The May 20 meeting of the Project Cortex Office Hours series focused on content understanding and Managed Metadata Services (MMS). We looked at how Project Cortex allows you to automatically classify content, streamline content processes, protect and manage content, and leverage managed metadata.
View the recording, browse the deck, or learn about the upcoming taxonomy Graph APIs to see how Project Cortex works across Microsoft 365 to intelligently categorize content and automate processes.
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Q & A
Thank you for all your questions during the Microsoft Teams live event. Even if we don’t answer them on the air, we use your questions to inform our FAQ and technical documentation.
A selection of questions and responses from the Q&A portion of the meeting follow.
Q: How do I get access to the modern Managed Metadata Services (MMS)?
A: MMS is part of SharePoint and has been upgraded both on back end and modern UX. It is now a suite-wide (across Microsoft 365) service and is available through Microsoft 365. We have some additional new features that will be part of Project Cortex.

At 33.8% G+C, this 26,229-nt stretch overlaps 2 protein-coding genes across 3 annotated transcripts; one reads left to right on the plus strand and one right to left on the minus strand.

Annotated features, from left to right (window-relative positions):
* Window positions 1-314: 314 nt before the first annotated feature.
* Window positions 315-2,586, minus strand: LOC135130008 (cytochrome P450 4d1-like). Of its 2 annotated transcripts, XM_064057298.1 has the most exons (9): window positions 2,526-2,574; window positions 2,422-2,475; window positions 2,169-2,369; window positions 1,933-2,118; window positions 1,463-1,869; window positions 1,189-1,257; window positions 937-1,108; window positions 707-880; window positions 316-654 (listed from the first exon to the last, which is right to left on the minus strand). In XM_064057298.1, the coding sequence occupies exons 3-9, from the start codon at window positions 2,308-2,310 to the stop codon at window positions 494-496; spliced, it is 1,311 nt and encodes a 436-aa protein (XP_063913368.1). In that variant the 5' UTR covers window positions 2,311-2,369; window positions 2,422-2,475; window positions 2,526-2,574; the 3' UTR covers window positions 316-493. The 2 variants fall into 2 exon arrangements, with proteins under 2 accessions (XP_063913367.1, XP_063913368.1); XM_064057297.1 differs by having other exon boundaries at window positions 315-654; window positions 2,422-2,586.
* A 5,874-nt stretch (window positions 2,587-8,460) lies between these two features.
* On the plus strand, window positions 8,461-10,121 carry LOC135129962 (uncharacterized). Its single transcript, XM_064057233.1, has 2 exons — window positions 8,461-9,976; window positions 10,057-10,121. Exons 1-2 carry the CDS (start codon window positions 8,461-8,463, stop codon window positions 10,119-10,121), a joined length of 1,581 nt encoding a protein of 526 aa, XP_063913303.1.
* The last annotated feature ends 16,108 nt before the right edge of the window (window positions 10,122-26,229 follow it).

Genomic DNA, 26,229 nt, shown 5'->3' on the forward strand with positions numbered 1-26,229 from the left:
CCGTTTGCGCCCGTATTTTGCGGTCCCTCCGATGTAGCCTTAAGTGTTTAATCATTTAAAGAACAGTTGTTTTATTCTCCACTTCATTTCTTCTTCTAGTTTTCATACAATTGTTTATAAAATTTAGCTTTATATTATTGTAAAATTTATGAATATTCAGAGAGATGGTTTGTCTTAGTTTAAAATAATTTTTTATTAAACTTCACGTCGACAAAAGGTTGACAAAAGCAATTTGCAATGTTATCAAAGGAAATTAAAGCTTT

Q: Will these new experiences be accessible to non-SharePoint admins?
A: No, the new experiences won’t be accessible to non-SharePoint admins, because the experiences are housed within the admin center. You’ll need to be a SharePoint admin to see the global term store and the content type gallery. We are actively working on modernizing the site collection and site admin experiences. As they are modernized, you’ll see one modern experience throughout all your admin interactions.
Q: Will the content type gallery replace the content type hub for content type publishing?
A: No, the content type gallery won’t directly replace the content type hub; there will still be a content type hub. The content type gallery is intended to be a more flexible and more centralized way than the content type hub for you to create that master pool of content types that can be used throughout your organization.
Q: With what formats does machine training work?
A: You can apply machine training to Office documents, PDFs, and images. Our documentation will be clear about the supported file types. While certain Office file types are supported, it might be a more difficult to build models from file types with a lot of layout and formatting nuance – but it is possible. The goal is to support all Office file types, PDFs, and images.
Q: Do you need to create a library for each model?
A: There are two different types of models – one for structured content and one for unstructured content. You apply form processing models for structured content to a library, because you start from a library to go into AI Builder to build your model for that library. You can apply the models for unstructured content, which you build in the Content Center, to multiple libraries.